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Appropriators keep retiring. What does that mean for the spending process?

With all of the swirl surrounding how to keep the government funded, it can be easy to forget the power of a new appropriations bill. Serving on the House and Senate Appropriations Committees remains a coveted position for good reason, as these congressional appropriators wield significant influence in shaping federal spending.

Congressional appropriators play a crucial role in the federal budgeting process. They are responsible for crafting spending bills that fund government programs, agencies, and initiatives. This process allows Appropriations Committee members to boost programs important to their causes and create guardrails for how money is spent. Oftentimes, these committee members have vast experience understanding where funding can be most influential and how to navigate the Administration’s labyrinth of programs to fund their top priorities. It is also one of the few legislative packages (this year notwithstanding) that passes Congress each year.

That’s why it’s somewhat shocking to see the number of influential Appropriations Committee members who have announced their impending retirement in the last month. From House Appropriations Committee Chairwoman Kay Granger (R-TX) to Senator Joe Manchin (D-WV) to Representative Derek Kilmer (D-WA), their vacancies will shake up the balance of these influential committees next Congress.

Here are several ways these early departures (and likely more over the next year) will change the federal spending dynamic:

Loss of Experience: One of the most significant implications of these retirements is the loss of experience and institutional knowledge. The appropriations process is a complex and technical field, and these appropriators and their staff have years of experience navigating the appropriations process. Losing institutional knowledge means there will be a learning curve and differing priorities, which presents risks and opportunities for stakeholder groups who have become accustomed to the current prioritization of programmatic spending.

Partisan Dynamics: Congressional appropriations have historically required bipartisan cooperation to pass spending bills and most subcommittee staff on the Appropriations Committees work hand-in-hand with their counterparts on the other side of the aisle. With the retirements of lawmakers who have a history of working closely with both parties, there is a chance that these members’ replacements will not share that commitment to bipartisanship. This could result in increasingly different appropriations bills if the two chambers are controlled by different parties.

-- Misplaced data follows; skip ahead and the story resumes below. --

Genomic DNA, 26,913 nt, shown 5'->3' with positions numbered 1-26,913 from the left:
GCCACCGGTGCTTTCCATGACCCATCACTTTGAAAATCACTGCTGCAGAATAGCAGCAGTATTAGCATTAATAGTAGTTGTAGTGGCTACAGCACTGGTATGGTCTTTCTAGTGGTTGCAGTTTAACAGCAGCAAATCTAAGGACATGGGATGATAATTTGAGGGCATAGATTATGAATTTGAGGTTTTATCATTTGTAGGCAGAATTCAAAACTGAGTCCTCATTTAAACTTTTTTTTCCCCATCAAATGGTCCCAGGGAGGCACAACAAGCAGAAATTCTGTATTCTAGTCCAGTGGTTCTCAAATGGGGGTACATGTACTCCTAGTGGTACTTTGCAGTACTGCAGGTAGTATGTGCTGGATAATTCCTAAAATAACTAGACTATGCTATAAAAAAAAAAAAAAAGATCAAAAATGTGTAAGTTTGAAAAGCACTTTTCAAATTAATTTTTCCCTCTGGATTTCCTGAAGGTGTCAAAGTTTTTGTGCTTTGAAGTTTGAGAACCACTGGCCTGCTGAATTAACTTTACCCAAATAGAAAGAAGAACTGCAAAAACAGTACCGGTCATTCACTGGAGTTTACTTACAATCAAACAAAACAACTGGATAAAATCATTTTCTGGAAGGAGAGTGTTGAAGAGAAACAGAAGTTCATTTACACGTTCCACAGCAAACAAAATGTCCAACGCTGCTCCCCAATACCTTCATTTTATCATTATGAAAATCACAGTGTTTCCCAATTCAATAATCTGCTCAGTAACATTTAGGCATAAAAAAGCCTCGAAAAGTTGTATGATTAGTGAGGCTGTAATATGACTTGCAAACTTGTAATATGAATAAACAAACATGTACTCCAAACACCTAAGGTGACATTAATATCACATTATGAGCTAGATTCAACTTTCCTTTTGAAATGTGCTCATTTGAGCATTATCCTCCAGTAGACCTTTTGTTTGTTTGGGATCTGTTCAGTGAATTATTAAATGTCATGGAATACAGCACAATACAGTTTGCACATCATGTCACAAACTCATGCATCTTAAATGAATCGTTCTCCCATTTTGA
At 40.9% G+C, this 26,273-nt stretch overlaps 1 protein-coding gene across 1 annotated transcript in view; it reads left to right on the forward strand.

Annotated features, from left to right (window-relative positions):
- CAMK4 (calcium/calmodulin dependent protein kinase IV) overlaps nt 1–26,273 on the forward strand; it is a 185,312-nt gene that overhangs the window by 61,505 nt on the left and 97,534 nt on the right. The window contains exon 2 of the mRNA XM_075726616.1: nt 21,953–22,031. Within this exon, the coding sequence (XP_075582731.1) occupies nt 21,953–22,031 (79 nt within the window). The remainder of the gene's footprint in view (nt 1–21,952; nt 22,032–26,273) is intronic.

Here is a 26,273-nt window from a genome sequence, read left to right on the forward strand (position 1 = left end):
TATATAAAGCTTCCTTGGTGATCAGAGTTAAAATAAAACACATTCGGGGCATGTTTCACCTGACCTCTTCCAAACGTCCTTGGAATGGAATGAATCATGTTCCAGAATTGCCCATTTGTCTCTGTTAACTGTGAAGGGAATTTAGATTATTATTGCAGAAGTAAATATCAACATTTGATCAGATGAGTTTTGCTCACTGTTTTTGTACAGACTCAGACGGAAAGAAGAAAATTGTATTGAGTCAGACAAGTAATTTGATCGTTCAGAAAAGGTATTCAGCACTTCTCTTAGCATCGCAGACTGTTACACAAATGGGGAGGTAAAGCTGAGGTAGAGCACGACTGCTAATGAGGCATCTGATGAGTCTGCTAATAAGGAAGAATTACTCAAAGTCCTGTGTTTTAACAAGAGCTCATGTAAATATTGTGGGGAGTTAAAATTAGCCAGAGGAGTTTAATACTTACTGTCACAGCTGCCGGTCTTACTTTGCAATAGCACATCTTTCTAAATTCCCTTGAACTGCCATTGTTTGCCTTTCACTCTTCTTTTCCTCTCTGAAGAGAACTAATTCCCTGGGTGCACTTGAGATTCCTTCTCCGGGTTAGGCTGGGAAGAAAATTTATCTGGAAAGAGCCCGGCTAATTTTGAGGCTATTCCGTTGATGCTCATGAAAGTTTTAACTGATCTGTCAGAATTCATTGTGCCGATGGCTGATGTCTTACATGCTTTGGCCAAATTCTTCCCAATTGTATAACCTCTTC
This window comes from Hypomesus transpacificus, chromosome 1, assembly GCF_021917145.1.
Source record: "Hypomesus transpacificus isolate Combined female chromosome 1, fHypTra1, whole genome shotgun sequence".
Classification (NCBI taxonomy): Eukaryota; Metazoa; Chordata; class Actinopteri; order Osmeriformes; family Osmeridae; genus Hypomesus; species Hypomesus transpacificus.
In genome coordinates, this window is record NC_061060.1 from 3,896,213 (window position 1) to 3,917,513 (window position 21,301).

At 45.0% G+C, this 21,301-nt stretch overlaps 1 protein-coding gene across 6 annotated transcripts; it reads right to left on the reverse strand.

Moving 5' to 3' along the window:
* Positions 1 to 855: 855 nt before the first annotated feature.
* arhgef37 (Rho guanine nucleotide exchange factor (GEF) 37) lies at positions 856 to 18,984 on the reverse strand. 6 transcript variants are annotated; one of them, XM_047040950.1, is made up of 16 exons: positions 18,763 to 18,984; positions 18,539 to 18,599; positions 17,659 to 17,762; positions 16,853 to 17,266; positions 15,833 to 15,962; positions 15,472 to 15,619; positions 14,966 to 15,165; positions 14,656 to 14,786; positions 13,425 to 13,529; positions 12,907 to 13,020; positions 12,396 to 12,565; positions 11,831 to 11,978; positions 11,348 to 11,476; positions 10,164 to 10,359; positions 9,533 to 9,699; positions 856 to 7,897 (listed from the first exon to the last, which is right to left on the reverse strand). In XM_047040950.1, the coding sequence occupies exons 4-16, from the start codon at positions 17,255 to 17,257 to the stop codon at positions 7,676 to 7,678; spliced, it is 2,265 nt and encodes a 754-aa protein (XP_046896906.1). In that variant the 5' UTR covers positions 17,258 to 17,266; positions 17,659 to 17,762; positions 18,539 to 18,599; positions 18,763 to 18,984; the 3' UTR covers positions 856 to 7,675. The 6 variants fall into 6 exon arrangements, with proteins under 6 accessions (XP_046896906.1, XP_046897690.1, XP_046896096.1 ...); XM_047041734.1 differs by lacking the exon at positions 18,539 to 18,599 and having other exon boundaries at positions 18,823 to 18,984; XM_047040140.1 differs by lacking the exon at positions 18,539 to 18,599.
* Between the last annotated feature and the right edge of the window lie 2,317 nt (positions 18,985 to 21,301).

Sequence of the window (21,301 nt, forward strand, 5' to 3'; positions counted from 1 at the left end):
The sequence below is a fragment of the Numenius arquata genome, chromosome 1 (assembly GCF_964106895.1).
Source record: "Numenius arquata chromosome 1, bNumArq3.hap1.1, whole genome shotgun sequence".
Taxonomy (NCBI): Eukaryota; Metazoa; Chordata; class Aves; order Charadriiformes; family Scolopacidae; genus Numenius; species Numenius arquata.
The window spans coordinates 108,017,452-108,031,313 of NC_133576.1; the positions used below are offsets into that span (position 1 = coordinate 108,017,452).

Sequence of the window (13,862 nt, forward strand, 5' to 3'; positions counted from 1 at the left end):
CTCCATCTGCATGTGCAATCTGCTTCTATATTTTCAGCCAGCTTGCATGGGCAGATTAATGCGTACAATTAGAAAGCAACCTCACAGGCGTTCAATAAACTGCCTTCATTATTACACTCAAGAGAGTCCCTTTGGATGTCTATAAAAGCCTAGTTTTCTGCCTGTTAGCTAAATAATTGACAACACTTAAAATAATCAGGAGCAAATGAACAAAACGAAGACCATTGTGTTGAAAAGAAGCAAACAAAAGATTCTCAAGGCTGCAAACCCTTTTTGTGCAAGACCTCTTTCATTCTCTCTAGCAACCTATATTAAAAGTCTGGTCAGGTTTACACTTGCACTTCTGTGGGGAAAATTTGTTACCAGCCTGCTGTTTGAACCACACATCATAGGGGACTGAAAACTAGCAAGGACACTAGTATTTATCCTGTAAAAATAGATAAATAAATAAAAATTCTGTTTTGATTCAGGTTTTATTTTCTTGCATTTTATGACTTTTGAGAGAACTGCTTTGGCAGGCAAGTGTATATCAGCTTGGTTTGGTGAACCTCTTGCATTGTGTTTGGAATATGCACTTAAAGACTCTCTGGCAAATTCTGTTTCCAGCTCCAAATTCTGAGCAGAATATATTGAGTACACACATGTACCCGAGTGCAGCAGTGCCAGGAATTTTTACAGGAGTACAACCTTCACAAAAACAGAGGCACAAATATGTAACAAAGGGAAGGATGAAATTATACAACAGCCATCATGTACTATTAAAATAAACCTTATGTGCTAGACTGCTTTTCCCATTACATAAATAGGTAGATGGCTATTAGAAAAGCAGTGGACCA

Leadership Changes: The retirements of key appropriators, like Chairwoman Granger, will lead to leadership changes. New committee chairs and ranking members will need time to establish their priorities and leadership styles. Stakeholder groups will have an opportunity to educate appropriators and their staffs on their issues as priorities change based on new leadership.

Uncertainty for Government Agencies: Federal agencies rely on timely appropriations to plan and execute their programs effectively. New appointments on the committees can also lead to more education to new appropriators and uncertainty over how programmatic funding will be handled.

The latest tranche of appropriators retiring is likely not the last. Expect to see several new faces on the Appropriations Committees next Congress, as well as a potential shift in how the committees conduct business.


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